Where is the study run from?
Goethe University Frankfurt (Germany)
When is study starting and how long is it expected to run for?
October 2017 to September 2020
Who is the main contact?
STA 512/19-1 (sponsored by DFG-Deutsche Forschungsgemeinschaft)
Metta-based group meditation and individual CBT in patients with chronic depression – a randomized controlled study
1. Does the combination of group meditation and individual CBT lead to a significantly greater reduction in depression after completion of treatment compared to a wait-list control condition?
2. Can the therapy effects also be maintained for the 6-month follow-up?
3. Compared to control group: Are there any significant changes to patients' mindfulness, benevolence, rumination, emotion regulation, social Solidarity, social motivation, behavioral and cognitive avoidance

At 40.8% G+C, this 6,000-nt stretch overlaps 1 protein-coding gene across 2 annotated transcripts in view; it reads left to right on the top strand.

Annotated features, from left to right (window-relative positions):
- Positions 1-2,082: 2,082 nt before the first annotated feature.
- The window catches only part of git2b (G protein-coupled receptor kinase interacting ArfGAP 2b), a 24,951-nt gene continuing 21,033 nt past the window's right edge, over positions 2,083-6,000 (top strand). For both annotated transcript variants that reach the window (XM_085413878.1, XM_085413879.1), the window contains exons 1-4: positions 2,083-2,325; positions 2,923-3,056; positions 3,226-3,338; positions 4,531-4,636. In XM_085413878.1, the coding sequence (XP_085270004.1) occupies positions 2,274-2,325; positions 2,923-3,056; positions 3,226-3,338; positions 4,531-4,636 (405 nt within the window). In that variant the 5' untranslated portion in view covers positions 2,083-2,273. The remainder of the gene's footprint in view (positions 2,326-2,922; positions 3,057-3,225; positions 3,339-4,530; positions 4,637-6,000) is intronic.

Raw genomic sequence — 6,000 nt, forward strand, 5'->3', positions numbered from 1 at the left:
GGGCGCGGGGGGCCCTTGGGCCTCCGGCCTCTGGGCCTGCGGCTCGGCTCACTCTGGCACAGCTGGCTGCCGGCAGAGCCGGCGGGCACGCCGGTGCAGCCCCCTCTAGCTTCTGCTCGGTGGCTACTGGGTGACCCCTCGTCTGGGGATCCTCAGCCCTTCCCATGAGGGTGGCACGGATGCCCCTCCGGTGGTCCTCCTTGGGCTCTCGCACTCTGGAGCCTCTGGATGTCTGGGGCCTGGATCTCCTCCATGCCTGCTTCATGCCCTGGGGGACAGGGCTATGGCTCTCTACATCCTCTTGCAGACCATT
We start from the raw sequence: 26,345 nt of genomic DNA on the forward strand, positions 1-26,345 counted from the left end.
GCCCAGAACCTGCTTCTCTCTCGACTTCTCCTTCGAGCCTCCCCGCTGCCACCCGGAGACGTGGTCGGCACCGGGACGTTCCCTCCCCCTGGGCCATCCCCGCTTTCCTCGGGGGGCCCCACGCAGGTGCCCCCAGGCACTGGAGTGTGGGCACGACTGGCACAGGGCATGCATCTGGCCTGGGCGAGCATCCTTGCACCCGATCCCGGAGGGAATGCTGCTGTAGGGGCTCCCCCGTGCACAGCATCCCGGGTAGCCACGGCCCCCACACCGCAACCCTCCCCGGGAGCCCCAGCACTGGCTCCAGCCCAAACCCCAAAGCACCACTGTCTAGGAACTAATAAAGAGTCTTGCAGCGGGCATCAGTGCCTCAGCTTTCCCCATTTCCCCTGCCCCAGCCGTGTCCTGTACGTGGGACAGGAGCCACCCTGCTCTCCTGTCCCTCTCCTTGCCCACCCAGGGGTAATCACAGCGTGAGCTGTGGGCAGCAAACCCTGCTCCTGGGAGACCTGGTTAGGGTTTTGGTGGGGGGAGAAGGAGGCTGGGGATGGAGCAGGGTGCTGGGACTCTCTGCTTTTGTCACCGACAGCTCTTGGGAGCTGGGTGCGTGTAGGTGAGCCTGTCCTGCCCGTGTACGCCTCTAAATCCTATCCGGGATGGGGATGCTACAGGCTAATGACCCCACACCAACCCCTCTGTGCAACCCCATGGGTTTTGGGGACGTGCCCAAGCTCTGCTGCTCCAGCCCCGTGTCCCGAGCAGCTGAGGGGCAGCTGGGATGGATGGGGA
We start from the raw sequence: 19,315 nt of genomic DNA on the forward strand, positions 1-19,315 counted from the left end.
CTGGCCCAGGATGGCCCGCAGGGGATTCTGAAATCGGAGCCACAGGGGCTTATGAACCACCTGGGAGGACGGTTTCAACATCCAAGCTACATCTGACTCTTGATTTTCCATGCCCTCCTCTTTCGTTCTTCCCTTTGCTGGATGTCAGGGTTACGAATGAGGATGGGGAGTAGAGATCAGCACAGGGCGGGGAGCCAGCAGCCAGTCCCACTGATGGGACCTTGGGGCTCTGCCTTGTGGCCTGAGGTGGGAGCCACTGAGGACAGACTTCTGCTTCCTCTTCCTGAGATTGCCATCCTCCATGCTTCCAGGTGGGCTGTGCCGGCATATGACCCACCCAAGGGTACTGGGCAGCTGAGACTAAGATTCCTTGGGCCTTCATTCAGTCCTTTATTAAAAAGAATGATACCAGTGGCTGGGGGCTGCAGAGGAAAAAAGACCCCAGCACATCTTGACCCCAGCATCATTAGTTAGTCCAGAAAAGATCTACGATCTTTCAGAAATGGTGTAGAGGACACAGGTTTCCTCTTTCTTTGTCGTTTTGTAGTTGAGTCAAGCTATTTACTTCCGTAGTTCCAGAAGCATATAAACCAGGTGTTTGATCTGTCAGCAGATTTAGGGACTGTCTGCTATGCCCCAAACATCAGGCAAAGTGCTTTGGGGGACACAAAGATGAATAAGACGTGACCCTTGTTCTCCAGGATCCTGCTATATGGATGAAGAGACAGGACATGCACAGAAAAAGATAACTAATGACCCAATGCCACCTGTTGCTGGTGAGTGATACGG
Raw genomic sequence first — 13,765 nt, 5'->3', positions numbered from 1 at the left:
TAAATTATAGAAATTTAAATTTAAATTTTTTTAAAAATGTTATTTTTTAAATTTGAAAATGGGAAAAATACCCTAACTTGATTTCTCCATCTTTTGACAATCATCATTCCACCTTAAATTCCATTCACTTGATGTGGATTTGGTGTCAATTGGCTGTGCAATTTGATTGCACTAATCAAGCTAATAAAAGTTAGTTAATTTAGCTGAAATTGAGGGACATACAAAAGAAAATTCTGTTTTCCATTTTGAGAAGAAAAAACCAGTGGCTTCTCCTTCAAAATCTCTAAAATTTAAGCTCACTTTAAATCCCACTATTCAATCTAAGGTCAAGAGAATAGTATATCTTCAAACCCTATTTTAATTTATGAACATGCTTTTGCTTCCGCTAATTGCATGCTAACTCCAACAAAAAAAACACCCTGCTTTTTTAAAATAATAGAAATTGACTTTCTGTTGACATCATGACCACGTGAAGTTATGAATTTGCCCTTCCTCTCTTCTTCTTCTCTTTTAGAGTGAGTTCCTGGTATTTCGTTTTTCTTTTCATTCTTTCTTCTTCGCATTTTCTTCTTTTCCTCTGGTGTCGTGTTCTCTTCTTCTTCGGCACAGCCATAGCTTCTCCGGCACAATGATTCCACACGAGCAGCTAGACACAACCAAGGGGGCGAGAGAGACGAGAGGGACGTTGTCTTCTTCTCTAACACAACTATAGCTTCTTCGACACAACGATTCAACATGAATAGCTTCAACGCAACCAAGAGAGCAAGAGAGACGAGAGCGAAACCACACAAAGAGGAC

a) to an intermediate measurement after group meditation program?
b) after completion of the overall treatment?
Ethics Commission of the Medicine Department, Goethe Universität Frankfurt am Main - approval pending
Single-centre randomized controlled trial
Primary study design
Secondary study design
Randomised controlled trial
Patient information sheet
Not available in web format, please use contact details to request a participant information sheet
Chronic depression / Persistent Depressive Disorder (DSM-5)
In our study, two approaches are to be combined in an approximately four-month treatment program: a metta-based group meditation program (MGM) focusing on the meditation of mindfulness and Metta/Loving Kindness (8 sessions, 120 min.); and an individualized program for CBT (8 sessions, 50 min.), which is linked to the objectives of MGM.